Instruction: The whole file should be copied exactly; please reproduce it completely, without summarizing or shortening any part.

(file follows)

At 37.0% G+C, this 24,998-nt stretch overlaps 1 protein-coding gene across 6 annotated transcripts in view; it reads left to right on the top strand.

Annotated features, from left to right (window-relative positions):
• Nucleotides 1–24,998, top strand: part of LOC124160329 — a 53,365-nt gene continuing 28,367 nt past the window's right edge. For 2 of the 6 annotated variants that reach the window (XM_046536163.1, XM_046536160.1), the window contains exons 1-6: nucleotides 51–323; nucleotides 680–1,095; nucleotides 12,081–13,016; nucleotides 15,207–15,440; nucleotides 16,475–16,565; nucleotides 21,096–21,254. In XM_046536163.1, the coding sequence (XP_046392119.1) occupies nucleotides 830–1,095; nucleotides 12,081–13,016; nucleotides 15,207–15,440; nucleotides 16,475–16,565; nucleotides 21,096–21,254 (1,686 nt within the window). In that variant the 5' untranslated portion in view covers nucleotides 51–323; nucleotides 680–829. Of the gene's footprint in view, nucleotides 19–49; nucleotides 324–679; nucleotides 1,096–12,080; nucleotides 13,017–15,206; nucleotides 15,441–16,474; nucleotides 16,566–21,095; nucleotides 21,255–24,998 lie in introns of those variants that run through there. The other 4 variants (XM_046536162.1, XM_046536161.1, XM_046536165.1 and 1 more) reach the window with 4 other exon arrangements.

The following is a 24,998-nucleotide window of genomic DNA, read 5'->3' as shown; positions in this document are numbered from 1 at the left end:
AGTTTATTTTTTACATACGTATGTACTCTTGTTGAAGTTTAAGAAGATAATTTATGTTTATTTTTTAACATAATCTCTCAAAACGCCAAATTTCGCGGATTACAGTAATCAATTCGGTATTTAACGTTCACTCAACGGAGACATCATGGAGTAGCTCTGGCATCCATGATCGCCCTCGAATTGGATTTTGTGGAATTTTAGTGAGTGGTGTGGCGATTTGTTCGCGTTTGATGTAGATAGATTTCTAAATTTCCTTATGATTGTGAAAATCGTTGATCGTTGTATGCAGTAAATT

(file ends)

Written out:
At 37.0% G+C, this 24,998-nt stretch overlaps 1 protein-coding gene across 6 annotated transcripts in view; it reads left to right on the top strand.

Annotated features, from left to right (window-relative positions):
• Nucleotides 1–24,998, top strand: part of LOC124160329 — a 53,365-nt gene continuing 28,367 nt past the window's right edge. For 2 of the 6 annotated variants that reach the window (XM_046536163.1, XM_046536160.1), the window contains exons 1-6: nucleotides 51–323; nucleotides 680–1,095; nucleotides 12,081–13,016; nucleotides 15,207–15,440; nucleotides 16,475–16,565; nucleotides 21,096–21,254. In XM_046536163.1, the coding sequence (XP_046392119.1) occupies nucleotides 830–1,095; nucleotides 12,081–13,016; nucleotides 15,207–15,440; nucleotides 16,475–16,565; nucleotides 21,096–21,254 (1,686 nt within the window). In that variant the 5' untranslated portion in view covers nucleotides 51–323; nucleotides 680–829. Of the gene's footprint in view, nucleotides 19–49; nucleotides 324–679; nucleotides 1,096–12,080; nucleotides 13,017–15,206; nucleotides 15,441–16,474; nucleotides 16,566–21,095; nucleotides 21,255–24,998 lie in introns of those variants that run through there. The other 4 variants (XM_046536162.1, XM_046536161.1, XM_046536165.1 and 1 more) reach the window with 4 other exon arrangements.

The following is a 24,998-nucleotide window of genomic DNA, read 5'->3' as shown; positions in this document are numbered from 1 at the left end:
AGTTTATTTTTTACATACGTATGTACTCTTGTTGAAGTTTAAGAAGATAATTTATGTTTATTTTTTAACATAATCTCTCAAAACGCCAAATTTCGCGGATTACAGTAATCAATTCGGTATTTAACGTTCACTCAACGGAGACATCATGGAGTAGCTCTGGCATCCATGATCGCCCTCGAATTGGATTTTGTGGAATTTTAGTGAGTGGTGTGGCGATTTGTTCGCGTTTGATGTAGATAGATTTCTAAATTTCCTTATGATTGTGAAAATCGTTGATCGTTGTATGCAGTAAATT